Ron,

All reports from last year suggested that Duaner Sanchez worked very hard to get himself in shape for spring training. This isn't to say that Sanchez's work ethic wasn't questionable prior to 2008 but instead to caution you against making definitive statements (such as he is "someone with a lazy work ethic") when there are facts that both disprove and support the statement. At the end of the day, there are costs to going to arbitration with a player besides what the arbitrator rules. As a result, the Mets have only gone to arbitration with one player during the last 16 years. Given that the Mets would have offered him around 1.4 million (the likely floor for relievers with his service time) and he was probably seeking 2.0 million, they split the difference. In a perfect world, he wouldn't get a 77% raise but the baseball arbitration salary structure is not a perfect world. Also, I don't think it's unreasonable for the Mets to take a chance on seeing if Sanchez (in his second year removed from surgery) can return to his pre-injury form. Finally, you and Anthony Rieber are entitled to your opinions but I'd just prefer that you express them without the unnecessary and unfair personal attacks on a player.

Mike, with all due respect, what was unnecessary and unfair about my comments -- which, by the way -- I do not see as attacks. You agreed that he had a questionable work ethic in your comments .... what is the differenc in what I wrote vs. what you wrote.

Let me be very clear -- any criticsm of him is NOT personal ... I don't like him AS A PLAYER based on what he did last year as a Met and would have cut him ... I beleive his poor performance in 2009 was somewhat based on the questionable work ethic he put forth in 2008 ... I am not a doctor and don't know if the questionable work ethic lead to his second injury so I can't go there, but what I do know is he was sent home from camp by his manager in ST 2008, was out-of shape and ill-prepared for the rigors of ST, has a reputation for being lazy (from press reports around the time of his dismissal from camp in 2008 including whispers from Pittsburgh and LA where he once pitched) and had a horrid -- yes, IMO horrid -- year last year.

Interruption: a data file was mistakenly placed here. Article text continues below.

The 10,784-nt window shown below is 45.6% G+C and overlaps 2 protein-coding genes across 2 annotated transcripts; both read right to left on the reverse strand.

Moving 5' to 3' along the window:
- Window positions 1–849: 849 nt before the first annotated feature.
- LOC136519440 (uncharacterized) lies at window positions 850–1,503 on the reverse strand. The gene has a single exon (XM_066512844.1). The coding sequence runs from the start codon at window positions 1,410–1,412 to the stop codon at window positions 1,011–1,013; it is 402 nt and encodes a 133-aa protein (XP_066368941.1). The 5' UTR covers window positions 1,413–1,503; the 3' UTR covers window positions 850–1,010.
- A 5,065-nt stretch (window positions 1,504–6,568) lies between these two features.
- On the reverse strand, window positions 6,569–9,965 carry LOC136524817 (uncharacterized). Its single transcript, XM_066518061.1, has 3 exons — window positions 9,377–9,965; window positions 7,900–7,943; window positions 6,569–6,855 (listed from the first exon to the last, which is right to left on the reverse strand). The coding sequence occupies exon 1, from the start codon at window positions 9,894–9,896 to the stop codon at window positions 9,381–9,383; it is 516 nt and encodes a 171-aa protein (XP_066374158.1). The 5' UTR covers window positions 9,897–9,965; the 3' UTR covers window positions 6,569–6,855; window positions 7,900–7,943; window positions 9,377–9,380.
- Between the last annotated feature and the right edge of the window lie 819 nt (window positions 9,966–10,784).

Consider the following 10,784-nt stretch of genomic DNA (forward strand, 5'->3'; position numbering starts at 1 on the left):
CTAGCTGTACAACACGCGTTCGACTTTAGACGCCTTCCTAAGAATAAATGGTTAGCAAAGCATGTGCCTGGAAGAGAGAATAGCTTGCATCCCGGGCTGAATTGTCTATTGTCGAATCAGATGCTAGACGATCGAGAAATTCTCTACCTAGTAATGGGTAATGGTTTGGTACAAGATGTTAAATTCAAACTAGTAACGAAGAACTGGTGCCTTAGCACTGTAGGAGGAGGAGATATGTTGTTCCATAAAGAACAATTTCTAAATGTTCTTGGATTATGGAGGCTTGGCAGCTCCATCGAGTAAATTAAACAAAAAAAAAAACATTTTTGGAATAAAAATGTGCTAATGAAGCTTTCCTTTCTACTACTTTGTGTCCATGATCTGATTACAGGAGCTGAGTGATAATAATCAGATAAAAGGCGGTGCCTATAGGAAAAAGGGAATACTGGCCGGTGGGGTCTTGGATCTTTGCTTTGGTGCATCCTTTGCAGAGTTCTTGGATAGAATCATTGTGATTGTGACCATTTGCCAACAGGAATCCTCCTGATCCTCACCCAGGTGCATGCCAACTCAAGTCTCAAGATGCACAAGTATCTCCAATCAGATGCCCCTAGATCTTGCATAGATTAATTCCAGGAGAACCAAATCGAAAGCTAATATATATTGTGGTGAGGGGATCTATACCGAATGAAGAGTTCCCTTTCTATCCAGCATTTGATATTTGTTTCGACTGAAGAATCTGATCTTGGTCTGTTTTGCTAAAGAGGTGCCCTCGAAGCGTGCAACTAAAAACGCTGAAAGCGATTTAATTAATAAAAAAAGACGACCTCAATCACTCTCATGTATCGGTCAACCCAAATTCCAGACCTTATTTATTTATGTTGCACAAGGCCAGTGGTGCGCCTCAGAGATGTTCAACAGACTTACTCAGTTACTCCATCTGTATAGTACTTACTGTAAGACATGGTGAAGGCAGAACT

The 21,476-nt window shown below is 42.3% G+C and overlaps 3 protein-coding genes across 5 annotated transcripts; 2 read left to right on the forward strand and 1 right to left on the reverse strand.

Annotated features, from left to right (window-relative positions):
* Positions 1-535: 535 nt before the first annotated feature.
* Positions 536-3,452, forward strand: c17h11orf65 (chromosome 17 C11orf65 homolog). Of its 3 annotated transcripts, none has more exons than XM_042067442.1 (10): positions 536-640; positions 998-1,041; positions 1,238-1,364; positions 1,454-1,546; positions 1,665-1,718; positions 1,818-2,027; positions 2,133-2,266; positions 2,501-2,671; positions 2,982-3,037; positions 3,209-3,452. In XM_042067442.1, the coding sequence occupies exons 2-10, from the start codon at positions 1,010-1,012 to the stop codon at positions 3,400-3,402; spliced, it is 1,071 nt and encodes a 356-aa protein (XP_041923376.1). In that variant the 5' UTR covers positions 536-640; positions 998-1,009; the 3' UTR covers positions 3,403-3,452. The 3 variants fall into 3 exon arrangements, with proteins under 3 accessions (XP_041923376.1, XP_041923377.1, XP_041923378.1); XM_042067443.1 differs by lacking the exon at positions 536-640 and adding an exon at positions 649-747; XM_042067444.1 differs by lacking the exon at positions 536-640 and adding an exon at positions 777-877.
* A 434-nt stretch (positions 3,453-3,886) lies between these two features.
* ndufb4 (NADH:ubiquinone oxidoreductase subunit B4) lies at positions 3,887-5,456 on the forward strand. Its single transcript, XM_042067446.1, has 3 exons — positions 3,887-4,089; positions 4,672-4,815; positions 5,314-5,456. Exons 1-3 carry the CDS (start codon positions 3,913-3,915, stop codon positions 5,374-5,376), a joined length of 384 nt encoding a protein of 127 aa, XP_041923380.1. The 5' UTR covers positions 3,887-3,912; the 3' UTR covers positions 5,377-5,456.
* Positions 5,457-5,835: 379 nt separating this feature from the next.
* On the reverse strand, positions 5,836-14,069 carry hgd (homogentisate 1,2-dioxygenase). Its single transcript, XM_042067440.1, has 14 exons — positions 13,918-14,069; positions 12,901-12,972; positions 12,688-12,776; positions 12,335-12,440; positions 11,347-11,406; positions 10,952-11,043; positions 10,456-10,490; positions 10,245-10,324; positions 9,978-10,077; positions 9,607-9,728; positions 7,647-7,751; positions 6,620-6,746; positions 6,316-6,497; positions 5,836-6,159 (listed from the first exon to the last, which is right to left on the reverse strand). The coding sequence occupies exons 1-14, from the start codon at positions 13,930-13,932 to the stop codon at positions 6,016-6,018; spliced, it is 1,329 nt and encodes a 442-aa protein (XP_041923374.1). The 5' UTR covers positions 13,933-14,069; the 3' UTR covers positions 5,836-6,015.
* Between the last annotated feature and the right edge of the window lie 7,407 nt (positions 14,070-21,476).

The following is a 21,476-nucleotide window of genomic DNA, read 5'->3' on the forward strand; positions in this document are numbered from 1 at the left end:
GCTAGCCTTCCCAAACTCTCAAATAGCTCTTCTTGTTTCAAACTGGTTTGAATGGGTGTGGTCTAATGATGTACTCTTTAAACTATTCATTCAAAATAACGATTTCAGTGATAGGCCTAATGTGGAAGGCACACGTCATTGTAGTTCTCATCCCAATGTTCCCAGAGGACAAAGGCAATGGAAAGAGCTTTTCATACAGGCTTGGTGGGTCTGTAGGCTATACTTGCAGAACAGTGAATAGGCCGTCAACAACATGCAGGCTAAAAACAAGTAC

If you, the Wilpons and Minaya feel that is worth $1.7M dollars, all I can say is I wish I worked for you .... I would have non-tendered him or offered him a ST invite to put his competive juices in gear .... rewarding him for sub-par performance only enables him and I am opposed to that.

Different Mike, Ron, not me.

I think you're being WAY too tough on Sanchez in your comments, however. Also, if the Mets non-tendered him he could sign with anyone. Given the shortage of relievers, there was no reason to let a potentially valuable reliever go for virtually nothing. I do agree with the above Mike that, given the cost of decent relievers nowadays, $1.7 million isn't a lot of money. You can only compare it to what others are getting in baseball, not what you and I are making in the real world. I'm sure you disagree with that, but I'm glad you're not the GM of the Mets. Letting valuable players go for nothing is not a good business decision.

There were no rumors that Sanchez wasn't putting out full effort last season, quite the contrary. If you look at Sanchez' Game log from last season

http://newyork.mets.mlb.com/stats/individual_player_gamebygamelog.jsp?c_id=nym&playerID=400093&statType=2

...you'll see he was pretty good in the first four months. He was just pitching too much for a guy who had been out for a year and a half and it caught up to him. So yeah, you and I are in disagreement over Sanchez. I think he has a chance to be a valuable arm this season.

By the way, Sanchez is already in FLA getting ready for the season. That would seem to indicate some positive level of commitment to me.

Agree to disagree. You view him as potentially valuable, I do not. To one of you other points, teams let potentially valuable players go all the time. Randy Wolf is "potentially valuable" but the Astros let him go. Ty Wigginton is "potentially valuable" but the Astros also let him go.

I believe he has a suspect work ethic and is a mediocre at best pitcher .... his role with the 2009 team will be a 6th/7th inning guy and for that we gac=ve this guy a 77% raise.

You are entitled to your opinion and I respect it -- I just don't necessarily agree with it. I am sure that the feelings are mutual and that's OK.

Frankly, I hope you are 100% right and I am 100% wrong -- I just don't think I will be .... thanks for the response and for not admonishing me for stating my opinion like in the origonal Mike's post.